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Customs backs Torres bill to forfeit illegally-obtained assets to GovGuam

The following is a news release from the Office of Sen. Mary Torres:

A measure to generate additional revenue for Guam’s First Line of Defense received strong support from CQA officials at a public hearing (Tuesday).

Authored by Senator Mary Camacho Torres, Senator Telena C. Nelson, and Vice Speaker Tina Muña Barnes, Bill No. 87-36 would authorize the Guam Customs & Quarantine Agency (CQA) to take possession and title of property under asset forfeiture.

Currently, the CQA possesses limited statutory authority to seize items subject to forfeiture under its laws. According to a 2019 study on the agency published by the University of Guam Regional Center for Public Policy (UOG-RCPP), Guam Customs has received portions of proceeds through equitable sharing with federal law enforcement partners, but is not granted a local procedure for seizing assets under the direct jurisdiction of the agency.

Under the measure, which is modeled after recommended legislation from the UOG-RCPP study, and further collaborated on with the Customs officials—the CQA would be granted forfeiture authority similar to the Guam Police Department’s Special Asset Forfeiture Fund (10 GCA, Chapter 79).

Asset forfeiture is critical to taking the profits out of illegal activity. The proposed bill supports customs border enforcement and gives CQA an important tool in our fight against border smuggling crime,” testified Director Ike Peredo of CQA. “Through passage of this bill, drug dealers, terrorists and smugglers…will experience the full impact of customs enforcement.”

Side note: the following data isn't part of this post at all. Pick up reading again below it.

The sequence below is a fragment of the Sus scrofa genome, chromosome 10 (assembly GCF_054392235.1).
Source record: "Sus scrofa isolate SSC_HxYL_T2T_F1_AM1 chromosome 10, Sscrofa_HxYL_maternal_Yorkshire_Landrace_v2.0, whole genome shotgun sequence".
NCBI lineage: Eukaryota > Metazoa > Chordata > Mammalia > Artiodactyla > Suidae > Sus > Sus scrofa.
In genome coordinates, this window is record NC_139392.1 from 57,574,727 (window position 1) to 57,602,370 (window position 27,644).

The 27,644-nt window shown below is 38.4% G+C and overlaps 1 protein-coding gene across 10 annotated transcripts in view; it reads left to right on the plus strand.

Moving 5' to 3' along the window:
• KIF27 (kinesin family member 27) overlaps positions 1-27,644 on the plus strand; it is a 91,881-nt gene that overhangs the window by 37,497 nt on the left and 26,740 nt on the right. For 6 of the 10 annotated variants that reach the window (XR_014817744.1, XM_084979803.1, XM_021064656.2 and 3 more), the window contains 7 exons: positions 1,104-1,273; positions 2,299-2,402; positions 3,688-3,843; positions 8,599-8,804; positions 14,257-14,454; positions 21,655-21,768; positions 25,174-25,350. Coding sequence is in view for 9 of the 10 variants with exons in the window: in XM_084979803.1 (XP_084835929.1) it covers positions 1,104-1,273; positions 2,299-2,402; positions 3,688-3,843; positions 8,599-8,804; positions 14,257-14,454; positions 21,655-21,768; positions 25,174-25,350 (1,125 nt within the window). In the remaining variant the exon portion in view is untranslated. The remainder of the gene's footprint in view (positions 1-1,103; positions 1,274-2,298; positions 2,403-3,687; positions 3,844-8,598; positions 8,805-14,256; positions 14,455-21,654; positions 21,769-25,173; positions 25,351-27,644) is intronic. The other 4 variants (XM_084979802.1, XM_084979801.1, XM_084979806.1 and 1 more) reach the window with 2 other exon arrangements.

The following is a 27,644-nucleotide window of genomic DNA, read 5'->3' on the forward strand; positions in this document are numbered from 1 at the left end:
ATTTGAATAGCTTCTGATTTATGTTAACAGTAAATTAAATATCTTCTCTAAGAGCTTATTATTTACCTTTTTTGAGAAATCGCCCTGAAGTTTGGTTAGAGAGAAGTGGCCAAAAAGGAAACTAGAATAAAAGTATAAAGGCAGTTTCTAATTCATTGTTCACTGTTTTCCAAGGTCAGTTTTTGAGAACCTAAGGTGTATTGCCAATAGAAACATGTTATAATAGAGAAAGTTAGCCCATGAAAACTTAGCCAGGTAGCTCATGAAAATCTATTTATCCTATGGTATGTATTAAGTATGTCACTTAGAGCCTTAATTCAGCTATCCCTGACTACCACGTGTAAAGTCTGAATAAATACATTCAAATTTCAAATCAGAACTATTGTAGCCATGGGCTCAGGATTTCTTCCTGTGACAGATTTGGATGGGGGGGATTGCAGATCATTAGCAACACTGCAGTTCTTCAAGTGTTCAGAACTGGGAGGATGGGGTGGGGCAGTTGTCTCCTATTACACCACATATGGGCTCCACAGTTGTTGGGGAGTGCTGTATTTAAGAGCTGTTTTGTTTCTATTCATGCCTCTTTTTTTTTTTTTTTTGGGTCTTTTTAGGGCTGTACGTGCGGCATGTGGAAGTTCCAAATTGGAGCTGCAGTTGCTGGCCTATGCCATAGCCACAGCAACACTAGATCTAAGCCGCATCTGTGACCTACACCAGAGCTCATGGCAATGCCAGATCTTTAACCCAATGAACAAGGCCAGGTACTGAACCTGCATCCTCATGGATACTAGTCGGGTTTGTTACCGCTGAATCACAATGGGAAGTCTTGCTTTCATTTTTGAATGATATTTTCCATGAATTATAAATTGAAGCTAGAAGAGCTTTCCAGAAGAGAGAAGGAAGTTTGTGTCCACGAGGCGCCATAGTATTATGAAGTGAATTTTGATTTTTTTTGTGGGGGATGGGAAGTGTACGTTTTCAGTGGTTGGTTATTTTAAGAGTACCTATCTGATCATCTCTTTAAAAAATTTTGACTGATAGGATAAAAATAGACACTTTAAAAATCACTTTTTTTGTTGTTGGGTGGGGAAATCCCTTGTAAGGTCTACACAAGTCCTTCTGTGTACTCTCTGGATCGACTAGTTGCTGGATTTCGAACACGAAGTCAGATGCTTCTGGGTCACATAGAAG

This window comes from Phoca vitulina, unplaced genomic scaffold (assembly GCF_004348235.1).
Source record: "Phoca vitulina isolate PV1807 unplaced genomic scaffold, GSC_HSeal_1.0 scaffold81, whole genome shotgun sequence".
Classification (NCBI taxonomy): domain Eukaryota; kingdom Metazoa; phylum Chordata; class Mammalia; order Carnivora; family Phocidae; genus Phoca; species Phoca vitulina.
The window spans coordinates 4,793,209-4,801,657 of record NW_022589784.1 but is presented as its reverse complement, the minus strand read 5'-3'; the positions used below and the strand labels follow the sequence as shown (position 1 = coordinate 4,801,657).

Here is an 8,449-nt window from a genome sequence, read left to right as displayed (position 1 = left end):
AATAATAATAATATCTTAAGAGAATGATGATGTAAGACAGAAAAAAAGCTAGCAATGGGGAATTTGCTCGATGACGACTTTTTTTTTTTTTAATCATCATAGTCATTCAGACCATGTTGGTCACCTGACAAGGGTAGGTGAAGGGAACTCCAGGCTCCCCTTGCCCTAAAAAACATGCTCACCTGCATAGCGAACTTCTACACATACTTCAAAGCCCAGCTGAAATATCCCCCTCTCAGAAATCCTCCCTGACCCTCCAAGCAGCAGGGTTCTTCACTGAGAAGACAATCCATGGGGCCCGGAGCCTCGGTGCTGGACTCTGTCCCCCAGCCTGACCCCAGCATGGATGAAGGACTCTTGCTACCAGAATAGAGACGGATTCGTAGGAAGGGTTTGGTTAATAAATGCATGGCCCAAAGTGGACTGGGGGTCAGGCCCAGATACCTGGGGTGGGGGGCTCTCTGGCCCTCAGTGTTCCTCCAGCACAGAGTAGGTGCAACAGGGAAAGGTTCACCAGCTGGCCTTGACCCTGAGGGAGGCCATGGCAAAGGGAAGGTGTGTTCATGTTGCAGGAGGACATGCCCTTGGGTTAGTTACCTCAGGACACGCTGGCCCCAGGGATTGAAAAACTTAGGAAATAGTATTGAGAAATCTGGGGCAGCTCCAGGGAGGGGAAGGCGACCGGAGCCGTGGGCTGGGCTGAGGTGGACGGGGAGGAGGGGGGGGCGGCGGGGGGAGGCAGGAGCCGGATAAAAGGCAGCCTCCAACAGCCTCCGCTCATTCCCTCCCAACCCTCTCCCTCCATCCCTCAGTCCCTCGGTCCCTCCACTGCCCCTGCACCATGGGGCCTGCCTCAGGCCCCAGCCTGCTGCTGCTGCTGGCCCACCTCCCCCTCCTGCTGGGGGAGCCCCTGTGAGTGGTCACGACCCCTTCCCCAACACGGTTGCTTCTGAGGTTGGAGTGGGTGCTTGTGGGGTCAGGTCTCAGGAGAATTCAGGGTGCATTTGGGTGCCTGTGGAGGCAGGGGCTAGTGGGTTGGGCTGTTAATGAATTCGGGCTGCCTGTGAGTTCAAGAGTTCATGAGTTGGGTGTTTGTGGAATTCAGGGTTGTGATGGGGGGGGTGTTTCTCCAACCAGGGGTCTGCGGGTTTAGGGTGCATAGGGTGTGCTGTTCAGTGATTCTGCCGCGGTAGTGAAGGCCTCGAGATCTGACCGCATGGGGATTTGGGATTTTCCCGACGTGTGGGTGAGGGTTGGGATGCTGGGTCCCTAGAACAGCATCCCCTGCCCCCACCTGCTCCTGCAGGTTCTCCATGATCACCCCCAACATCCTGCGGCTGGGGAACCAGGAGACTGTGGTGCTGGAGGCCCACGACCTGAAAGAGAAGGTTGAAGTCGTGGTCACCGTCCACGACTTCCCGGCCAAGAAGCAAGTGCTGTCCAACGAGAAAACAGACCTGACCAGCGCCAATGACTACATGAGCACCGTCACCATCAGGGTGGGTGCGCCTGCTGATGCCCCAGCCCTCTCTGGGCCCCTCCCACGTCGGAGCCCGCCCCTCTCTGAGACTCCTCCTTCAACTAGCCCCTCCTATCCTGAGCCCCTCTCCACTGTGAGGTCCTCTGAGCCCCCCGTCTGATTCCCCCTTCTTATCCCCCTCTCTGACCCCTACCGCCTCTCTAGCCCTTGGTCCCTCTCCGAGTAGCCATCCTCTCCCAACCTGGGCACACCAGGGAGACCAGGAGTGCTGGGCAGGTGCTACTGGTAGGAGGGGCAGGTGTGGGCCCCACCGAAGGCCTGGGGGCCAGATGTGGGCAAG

The proceeds from these properties would be set aside in a local asset forfeiture fund to be utilized exclusively by the agency for future hires of personnel, training, enhancement of facilities, purchasing of equipment, and other needs.

Torres noted that the measure could not be more timely. According to the 2020 National Drug Threat Assessment published by the U.S. Drug Enforcement Administration, methamphetamine continues to be Guam’s greatest threat, with most of the illicit substance sent “to criminal associates in Guam, who sell the drug for very large profit margins.” Last year, the CQA announced that it had intercepted more than 100 pounds of crystal methamphetamine to the tune of almost $7.5 million or about $150 per gram.

“Illicit drugs are flooding our streets. We see it in the families torn apart by substance abuse, the children sent off to foster care, and the rising number of babies born addicted before their first breath,” said Senator Torres. “As we set our sights on rebuilding the island in the wake of a tragic pandemic, so too must our First Line of Defense be strengthened in the fight against addiction.”

Bill 87 remains with the Committee on Education, Self-Determination and Historic Preservation, Infrastructure, Border Safety, Federal and Foreign Affairs and Maritime Transportation. The Senator is working with the Committee to report out the measure for legislative session.

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